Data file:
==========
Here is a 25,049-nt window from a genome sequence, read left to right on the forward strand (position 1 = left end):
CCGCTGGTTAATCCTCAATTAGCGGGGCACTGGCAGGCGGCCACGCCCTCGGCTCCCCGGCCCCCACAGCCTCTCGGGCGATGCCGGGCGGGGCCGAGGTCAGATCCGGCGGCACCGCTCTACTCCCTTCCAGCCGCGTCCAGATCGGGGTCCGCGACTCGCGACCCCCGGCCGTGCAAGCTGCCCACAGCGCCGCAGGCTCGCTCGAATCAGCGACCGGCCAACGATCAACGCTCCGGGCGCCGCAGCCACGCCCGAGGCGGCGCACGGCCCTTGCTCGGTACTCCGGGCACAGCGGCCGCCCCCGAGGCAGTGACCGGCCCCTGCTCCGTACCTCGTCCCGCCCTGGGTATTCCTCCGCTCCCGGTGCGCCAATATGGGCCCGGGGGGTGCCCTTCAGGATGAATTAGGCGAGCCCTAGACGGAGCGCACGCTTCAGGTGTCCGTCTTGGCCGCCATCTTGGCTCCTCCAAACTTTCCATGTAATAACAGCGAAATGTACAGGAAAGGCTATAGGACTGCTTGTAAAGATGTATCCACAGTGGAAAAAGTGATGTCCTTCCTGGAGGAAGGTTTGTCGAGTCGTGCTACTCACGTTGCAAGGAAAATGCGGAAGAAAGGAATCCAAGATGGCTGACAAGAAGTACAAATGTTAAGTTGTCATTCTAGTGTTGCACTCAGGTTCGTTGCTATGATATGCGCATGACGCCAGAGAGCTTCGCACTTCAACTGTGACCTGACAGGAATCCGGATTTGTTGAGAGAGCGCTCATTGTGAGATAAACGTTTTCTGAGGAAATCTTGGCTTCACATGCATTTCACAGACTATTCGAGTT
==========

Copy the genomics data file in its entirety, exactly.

Here is a 25,049-nt window from a genome sequence, read left to right on the forward strand (position 1 = left end):
CCGCTGGTTAATCCTCAATTAGCGGGGCACTGGCAGGCGGCCACGCCCTCGGCTCCCCGGCCCCCACAGCCTCTCGGGCGATGCCGGGCGGGGCCGAGGTCAGATCCGGCGGCACCGCTCTACTCCCTTCCAGCCGCGTCCAGATCGGGGTCCGCGACTCGCGACCCCCGGCCGTGCAAGCTGCCCACAGCGCCGCAGGCTCGCTCGAATCAGCGACCGGCCAACGATCAACGCTCCGGGCGCCGCAGCCACGCCCGAGGCGGCGCACGGCCCTTGCTCGGTACTCCGGGCACAGCGGCCGCCCCCGAGGCAGTGACCGGCCCCTGCTCCGTACCTCGTCCCGCCCTGGGTATTCCTCCGCTCCCGGTGCGCCAATATGGGCCCGGGGGGTGCCCTTCAGGATGAATTAGGCGAGCCCTAGACGGAGCGCACGCTTCAGGTGTCCGTCTTGGCCGCCATCTTGGCTCCTCCAAACTTTCCATGTAATAACAGCGAAATGTACAGGAAAGGCTATAGGACTGCTTGTAAAGATGTATCCACAGTGGAAAAAGTGATGTCCTTCCTGGAGGAAGGTTTGTCGAGTCGTGCTACTCACGTTGCAAGGAAAATGCGGAAGAAAGGAATCCAAGATGGCTGACAAGAAGTACAAATGTTAAGTTGTCATTCTAGTGTTGCACTCAGGTTCGTTGCTATGATATGCGCATGACGCCAGAGAGCTTCGCACTTCAACTGTGACCTGACAGGAATCCGGATTTGTTGAGAGAGCGCTCATTGTGAGATAAACGTTTTCTGAGGAAATCTTGGCTTCACATGCATTTCACAGACTATTCGAGTT